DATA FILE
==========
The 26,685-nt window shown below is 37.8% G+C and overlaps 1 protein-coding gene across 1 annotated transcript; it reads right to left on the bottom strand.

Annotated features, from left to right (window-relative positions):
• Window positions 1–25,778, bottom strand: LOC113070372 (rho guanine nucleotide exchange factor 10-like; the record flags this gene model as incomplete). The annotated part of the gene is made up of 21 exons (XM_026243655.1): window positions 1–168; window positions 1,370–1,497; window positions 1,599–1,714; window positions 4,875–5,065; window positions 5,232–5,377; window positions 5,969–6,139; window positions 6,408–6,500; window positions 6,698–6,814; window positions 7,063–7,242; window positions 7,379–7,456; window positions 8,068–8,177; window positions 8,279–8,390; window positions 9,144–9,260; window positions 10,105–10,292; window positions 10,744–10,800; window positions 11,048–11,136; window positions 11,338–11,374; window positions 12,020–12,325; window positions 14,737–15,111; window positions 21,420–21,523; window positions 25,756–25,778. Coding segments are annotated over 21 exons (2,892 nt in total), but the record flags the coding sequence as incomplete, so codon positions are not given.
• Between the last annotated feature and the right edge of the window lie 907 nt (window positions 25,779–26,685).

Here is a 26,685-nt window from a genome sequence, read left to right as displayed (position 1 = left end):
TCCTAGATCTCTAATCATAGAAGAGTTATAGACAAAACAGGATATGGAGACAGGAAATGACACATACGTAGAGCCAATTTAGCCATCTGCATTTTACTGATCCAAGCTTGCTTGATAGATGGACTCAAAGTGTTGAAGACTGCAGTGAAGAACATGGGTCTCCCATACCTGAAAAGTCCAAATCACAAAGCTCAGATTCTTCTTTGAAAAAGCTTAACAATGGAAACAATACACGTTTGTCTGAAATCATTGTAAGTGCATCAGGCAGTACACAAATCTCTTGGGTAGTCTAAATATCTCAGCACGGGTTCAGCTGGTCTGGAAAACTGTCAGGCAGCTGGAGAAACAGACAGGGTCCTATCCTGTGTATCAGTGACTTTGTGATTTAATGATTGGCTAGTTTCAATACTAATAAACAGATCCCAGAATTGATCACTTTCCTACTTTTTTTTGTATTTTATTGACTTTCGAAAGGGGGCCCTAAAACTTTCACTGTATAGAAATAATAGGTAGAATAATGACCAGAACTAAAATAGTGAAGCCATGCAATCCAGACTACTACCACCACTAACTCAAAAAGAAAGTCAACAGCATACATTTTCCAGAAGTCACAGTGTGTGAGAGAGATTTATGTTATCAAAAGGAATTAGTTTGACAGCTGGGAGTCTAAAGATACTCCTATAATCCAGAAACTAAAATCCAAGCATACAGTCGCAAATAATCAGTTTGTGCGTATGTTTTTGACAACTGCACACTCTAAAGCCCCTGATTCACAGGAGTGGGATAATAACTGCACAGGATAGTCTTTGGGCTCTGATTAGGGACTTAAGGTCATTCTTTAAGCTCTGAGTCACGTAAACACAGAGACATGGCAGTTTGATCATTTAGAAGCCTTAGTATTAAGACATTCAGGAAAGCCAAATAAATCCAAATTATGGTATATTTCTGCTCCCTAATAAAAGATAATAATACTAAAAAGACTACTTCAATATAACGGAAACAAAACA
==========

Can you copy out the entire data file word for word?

The 26,685-nt window shown below is 37.8% G+C and overlaps 1 protein-coding gene across 1 annotated transcript; it reads right to left on the bottom strand.

Annotated features, from left to right (window-relative positions):
• Window positions 1–25,778, bottom strand: LOC113070372 (rho guanine nucleotide exchange factor 10-like; the record flags this gene model as incomplete). The annotated part of the gene is made up of 21 exons (XM_026243655.1): window positions 1–168; window positions 1,370–1,497; window positions 1,599–1,714; window positions 4,875–5,065; window positions 5,232–5,377; window positions 5,969–6,139; window positions 6,408–6,500; window positions 6,698–6,814; window positions 7,063–7,242; window positions 7,379–7,456; window positions 8,068–8,177; window positions 8,279–8,390; window positions 9,144–9,260; window positions 10,105–10,292; window positions 10,744–10,800; window positions 11,048–11,136; window positions 11,338–11,374; window positions 12,020–12,325; window positions 14,737–15,111; window positions 21,420–21,523; window positions 25,756–25,778. Coding segments are annotated over 21 exons (2,892 nt in total), but the record flags the coding sequence as incomplete, so codon positions are not given.
• Between the last annotated feature and the right edge of the window lie 907 nt (window positions 25,779–26,685).

Here is a 26,685-nt window from a genome sequence, read left to right as displayed (position 1 = left end):
TCCTAGATCTCTAATCATAGAAGAGTTATAGACAAAACAGGATATGGAGACAGGAAATGACACATACGTAGAGCCAATTTAGCCATCTGCATTTTACTGATCCAAGCTTGCTTGATAGATGGACTCAAAGTGTTGAAGACTGCAGTGAAGAACATGGGTCTCCCATACCTGAAAAGTCCAAATCACAAAGCTCAGATTCTTCTTTGAAAAAGCTTAACAATGGAAACAATACACGTTTGTCTGAAATCATTGTAAGTGCATCAGGCAGTACACAAATCTCTTGGGTAGTCTAAATATCTCAGCACGGGTTCAGCTGGTCTGGAAAACTGTCAGGCAGCTGGAGAAACAGACAGGGTCCTATCCTGTGTATCAGTGACTTTGTGATTTAATGATTGGCTAGTTTCAATACTAATAAACAGATCCCAGAATTGATCACTTTCCTACTTTTTTTTGTATTTTATTGACTTTCGAAAGGGGGCCCTAAAACTTTCACTGTATAGAAATAATAGGTAGAATAATGACCAGAACTAAAATAGTGAAGCCATGCAATCCAGACTACTACCACCACTAACTCAAAAAGAAAGTCAACAGCATACATTTTCCAGAAGTCACAGTGTGTGAGAGAGATTTATGTTATCAAAAGGAATTAGTTTGACAGCTGGGAGTCTAAAGATACTCCTATAATCCAGAAACTAAAATCCAAGCATACAGTCGCAAATAATCAGTTTGTGCGTATGTTTTTGACAACTGCACACTCTAAAGCCCCTGATTCACAGGAGTGGGATAATAACTGCACAGGATAGTCTTTGGGCTCTGATTAGGGACTTAAGGTCATTCTTTAAGCTCTGAGTCACGTAAACACAGAGACATGGCAGTTTGATCATTTAGAAGCCTTAGTATTAAGACATTCAGGAAAGCCAAATAAATCCAAATTATGGTATATTTCTGCTCCCTAATAAAAGATAATAATACTAAAAAGACTACTTCAATATAACGGAAACAAAACA